Thanks: Micheal Axelsen

Hmmm.  I do dribble on don’t I?

Wow. Not just another merger!

Wow.  The accounting profession just got that major shakeup that I was hoping for in an earlier post. It’s now in media releases so I guess that means I can blog about it – The BDO and Horwath networks are to merge, subject to apparent due diligence by the look of things.

I believe, from reading the press release, that the Brisbane (and Darwin?) offices of Horwath are not merging with the network.  More details here:
I believe the new firm will be part of the BDO network.  Way to go! That will put the cat amongst the accounting pigeons.  Looking forward to the new wave.
More details later.

Horwath Sydney to merge with Deloitte – a comment on the profession

I was fascinated to read in today’s news that Deloitte has struck a merger deal with Horwath Sydney so that Horwath Sydney will become a large part of Deloitte’s ‘Growth Solutions’ – which is their ‘middle market practice’. I am fascinated on several levels by this.

Firstly, as of 1 July I became a Director in BDO Kendalls’ Growth Services Consulting area (I still focus on issues in the management of information systems), where we consult to exactly this middle market, from small startup companies through to corporate listed companies (from Deloitte’s perspective, we probably go from really quite small to really quite large, whereas they go from the biggest of the big to really who would want to be that small anyway? :=) ). So Deloitte is turning up the heat on what should be our market niche (ironically, I think it’s hard for them to deal with that market, but clearly they don’t think that way).

Secondly, I used to work for Horwath Brisbane before the Brisbane office merged to create the uber-professional services firm that is BDO Kendalls – in our market, we are bigger than Deloitte, and the merger did some wonderful things for our local market. Not that a big accounting firm in Brisbane is remotely like, say, a big accounting firm in London or Hong Kong. But anyway, as a result of my previous experience, I know many of the people in the Horwath Sydney firm (not that, for obvious reasons, we have been all that close for some time). And Horwath Sydney was always a firm that was focussed on its growth as a practice. For Horwath Australia, the eastern seaboard was always traditionally the strongest part of the practice (Melbourne, Sydney, Brisbane), but this has probably changed since the merger. Anyway, I have a little insight into Horwath Australia.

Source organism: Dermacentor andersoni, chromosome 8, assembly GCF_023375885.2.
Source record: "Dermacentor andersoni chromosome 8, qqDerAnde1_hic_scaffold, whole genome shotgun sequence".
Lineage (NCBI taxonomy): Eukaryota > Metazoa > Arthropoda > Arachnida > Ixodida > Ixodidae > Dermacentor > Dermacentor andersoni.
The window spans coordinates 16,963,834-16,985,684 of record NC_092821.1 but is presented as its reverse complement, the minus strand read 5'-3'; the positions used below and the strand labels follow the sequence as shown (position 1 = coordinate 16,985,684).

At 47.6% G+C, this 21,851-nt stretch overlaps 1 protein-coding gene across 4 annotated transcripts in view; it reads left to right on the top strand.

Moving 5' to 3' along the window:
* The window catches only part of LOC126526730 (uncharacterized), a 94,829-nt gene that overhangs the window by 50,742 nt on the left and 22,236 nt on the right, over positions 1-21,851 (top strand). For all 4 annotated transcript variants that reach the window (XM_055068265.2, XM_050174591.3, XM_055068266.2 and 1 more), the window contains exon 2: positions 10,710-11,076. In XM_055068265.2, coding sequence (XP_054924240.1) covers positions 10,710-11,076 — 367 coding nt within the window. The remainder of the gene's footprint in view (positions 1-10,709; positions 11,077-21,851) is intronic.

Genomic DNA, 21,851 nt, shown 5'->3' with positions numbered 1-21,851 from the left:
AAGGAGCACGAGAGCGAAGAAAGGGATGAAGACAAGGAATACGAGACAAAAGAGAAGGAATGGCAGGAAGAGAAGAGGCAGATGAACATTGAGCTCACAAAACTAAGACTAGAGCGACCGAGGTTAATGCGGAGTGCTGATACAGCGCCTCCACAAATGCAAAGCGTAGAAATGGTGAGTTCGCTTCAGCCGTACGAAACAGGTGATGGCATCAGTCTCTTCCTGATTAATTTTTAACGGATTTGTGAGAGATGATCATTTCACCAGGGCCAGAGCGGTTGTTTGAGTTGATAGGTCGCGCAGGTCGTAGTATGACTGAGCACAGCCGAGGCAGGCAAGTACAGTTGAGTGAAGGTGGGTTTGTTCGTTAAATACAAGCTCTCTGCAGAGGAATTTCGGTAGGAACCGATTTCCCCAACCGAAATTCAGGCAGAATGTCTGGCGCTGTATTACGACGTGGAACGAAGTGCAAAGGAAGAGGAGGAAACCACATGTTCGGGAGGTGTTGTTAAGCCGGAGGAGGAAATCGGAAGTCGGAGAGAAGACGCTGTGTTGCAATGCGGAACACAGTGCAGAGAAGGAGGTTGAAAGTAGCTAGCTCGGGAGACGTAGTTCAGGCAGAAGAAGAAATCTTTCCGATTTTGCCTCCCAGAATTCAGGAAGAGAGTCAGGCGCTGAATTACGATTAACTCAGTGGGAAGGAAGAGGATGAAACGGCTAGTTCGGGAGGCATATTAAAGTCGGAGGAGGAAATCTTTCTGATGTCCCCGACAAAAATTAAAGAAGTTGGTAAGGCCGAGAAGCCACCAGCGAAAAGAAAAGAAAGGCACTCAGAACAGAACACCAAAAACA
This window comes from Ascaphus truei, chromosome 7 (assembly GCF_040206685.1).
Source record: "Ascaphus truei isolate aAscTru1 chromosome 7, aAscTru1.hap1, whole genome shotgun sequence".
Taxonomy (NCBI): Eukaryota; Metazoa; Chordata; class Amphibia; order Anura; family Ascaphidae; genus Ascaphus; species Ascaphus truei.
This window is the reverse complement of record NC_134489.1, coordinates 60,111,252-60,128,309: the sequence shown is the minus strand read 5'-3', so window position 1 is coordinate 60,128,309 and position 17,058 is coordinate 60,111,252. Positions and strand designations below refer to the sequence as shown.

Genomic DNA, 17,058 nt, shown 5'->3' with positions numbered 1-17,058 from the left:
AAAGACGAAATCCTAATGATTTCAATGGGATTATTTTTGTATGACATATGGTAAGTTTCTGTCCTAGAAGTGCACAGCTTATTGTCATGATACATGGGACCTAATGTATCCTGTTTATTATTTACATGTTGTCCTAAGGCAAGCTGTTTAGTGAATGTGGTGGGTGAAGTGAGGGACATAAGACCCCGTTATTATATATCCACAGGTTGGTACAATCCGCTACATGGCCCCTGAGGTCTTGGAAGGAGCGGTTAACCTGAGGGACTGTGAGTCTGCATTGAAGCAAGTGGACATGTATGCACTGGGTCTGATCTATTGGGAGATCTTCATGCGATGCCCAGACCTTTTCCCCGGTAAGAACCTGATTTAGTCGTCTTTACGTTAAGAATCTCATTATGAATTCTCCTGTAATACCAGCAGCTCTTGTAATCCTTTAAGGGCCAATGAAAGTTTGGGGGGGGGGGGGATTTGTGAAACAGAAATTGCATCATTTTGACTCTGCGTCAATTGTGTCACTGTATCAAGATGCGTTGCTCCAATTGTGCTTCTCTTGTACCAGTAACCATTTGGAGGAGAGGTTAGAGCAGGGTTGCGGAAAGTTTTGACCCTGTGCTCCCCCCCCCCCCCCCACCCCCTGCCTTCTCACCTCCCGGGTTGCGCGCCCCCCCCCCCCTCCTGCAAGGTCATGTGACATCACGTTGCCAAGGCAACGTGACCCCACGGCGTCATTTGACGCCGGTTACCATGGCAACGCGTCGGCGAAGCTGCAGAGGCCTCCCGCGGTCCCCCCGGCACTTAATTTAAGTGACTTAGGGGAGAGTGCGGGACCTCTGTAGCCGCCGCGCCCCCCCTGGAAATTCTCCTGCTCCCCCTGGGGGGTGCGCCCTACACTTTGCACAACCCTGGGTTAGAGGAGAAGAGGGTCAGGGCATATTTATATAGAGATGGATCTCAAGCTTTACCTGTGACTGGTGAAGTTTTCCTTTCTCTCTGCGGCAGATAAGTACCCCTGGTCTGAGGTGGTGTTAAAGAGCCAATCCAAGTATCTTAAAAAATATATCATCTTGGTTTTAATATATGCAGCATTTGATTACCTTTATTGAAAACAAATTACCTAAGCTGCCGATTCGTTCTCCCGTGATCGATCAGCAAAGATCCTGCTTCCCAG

Thirdly, when Andersens collapsed a few years ago, the conventional wisdom was that a second-tier firm would arise like the sword held by the lady of the lake, and become part of a new ‘Big 5’. Four big accounting firms is just too small in Australia, or the world. They are too often conflicted out of their engagements. For instance, let’s assume a government is undertaking a hypothetical infrastructure sale, and is selling off this business to every big player in town. Each of the big four firms want their stake in advising the purchasers – there’s more fees in it – but of course no purchaser wants to receive the consulting advice of a firm that is advising a competitor, and often for this size sale the ‘big players’ only want advice from a ‘big’ accounting firm. Instantly, you can only really have four serious potential purchasers (this is a little simplistic, but I think essentially correct). Now, of course, this leaves the Queensland government in the lurch – who will act as probity auditors over the sale process? None of the big four can do it as they’re working for the potential purchasers (last time I checked, this was kind of a probity problem). The point is, the wisdom is that four is too small, so a fifth player should emerge in the marketplace. It has been four years now, and it hasn’t happened. Which leads me to my fourth point.

Fourthly, the BDO Australia network did its darndest to create a merger with PKF Australia, but in the end it did not come off. This is a well publicised and discussed fact, particularly quite frankly by PKF Australia :=).

Fifthly, Deloitte recently acquired the Melbourne practice within the BDO Australia federation, so we have only recently felt the pain that Horwath is now feeling having lost Horwath Sydney from its practice (not that I know much of the details). I believe we are still looking for a Melbourne suitor to take our hand in marriage (not that I would have any inside information, and if I did I wouldn’t be silly enough to blog about it).

So, those five points – where am I headed?